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Lending Tips for the Employed Borrower – Part 1


It is amazing how many of us are self-employed.  Being your own boss is wonderful for anyone who can deal with the ups and downs of a business economy. 

There are times when self-employment can be challenging, like when you are looking for a mortgage.  Given the complexity of this issue, I will cover it in two blogs.  For this first article, we will touch on some definitions of who is considered self-employed and what kinds of documents will be required to get a mortgage.  Be sure to check out the second article where I will get into some of the issues you may face in qualifying for a mortgage loan. 

Are You or Aren’t You?

If you own a contracting business, and that is your primary source of income, you are definitely self-employed.  However, lenders have a more complicated way of looking at what they call “qualifying income,” the income that will be used to repay the loan.  

If your income changes on a regular basis, you may be treated as self-employed.  While self-employed often means business owners, it can also apply to individuals who get income because they own a significant stake in a corporation.  It can apply to people paid on commission, or individuals who get a 1099 each year reporting their income to the government.  Believe it or not, even a retired person who lives off an annuity might have to show the promise of future income. 

What Do I Need to Qualify?

You will generally need to have been self-employed for two or more years.  Lenders will want to see a track record of steady earning success.  The underwriters will probably average your income over two or three years to determine what they consider your “qualifying income.”  Be aware that a sizable income dip during this time period could keep you from qualifying.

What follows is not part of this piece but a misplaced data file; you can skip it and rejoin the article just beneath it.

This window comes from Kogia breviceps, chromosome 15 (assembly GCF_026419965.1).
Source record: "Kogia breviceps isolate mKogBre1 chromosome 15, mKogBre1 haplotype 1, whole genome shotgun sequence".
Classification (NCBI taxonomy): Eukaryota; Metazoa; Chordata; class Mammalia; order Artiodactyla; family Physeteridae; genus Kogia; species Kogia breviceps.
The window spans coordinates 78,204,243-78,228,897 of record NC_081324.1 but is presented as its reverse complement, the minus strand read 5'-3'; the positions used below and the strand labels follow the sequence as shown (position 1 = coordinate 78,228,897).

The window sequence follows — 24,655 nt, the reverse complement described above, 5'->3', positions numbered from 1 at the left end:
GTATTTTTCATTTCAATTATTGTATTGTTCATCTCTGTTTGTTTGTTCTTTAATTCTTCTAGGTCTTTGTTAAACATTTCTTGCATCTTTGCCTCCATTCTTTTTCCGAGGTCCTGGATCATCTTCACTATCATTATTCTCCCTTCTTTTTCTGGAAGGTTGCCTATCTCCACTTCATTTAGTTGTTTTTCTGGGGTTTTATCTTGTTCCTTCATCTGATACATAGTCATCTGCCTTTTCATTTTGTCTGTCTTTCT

Your profession is almost as important as your success.  You could have been the best buggy whip maker ever and still not have a good future income potential.  Lenders will look at the type of business you have and its future potential. 

What Documents Will I Need?

As with any loan, be prepared to hand over a lot of paper.  You will likely need at least two years worth of documents.  Here is just some of what you may have to provide:

  • U.S. Federal 1040 tax return
  • Schedule C (Business P&L)
  • Schedule D (Capital Gains & Losses)
  • Schedule E, Part II (Income or Loss from Partnerships)
  • Schedule K-1 1065 (Partner’s Share)
  • Schedule K-1 1120S (Shareholders’ Share)
  • Form 1065 (Partnership Return of Income)
  • Form 1120 (Corporate Income Tax Return)
  • Year-to-date Balance Sheet and P&L
  • Partnership Agreement

Don’t Feel Picked On

Yes, we know it is a lot of paperwork, but don’t feel picked on.  Employed borrowers are also digging through their shoebox of paper, and they still have to listen to a boss. 

In the second part of this article, I will discuss what lenders are looking for and how to present your best case for a loan.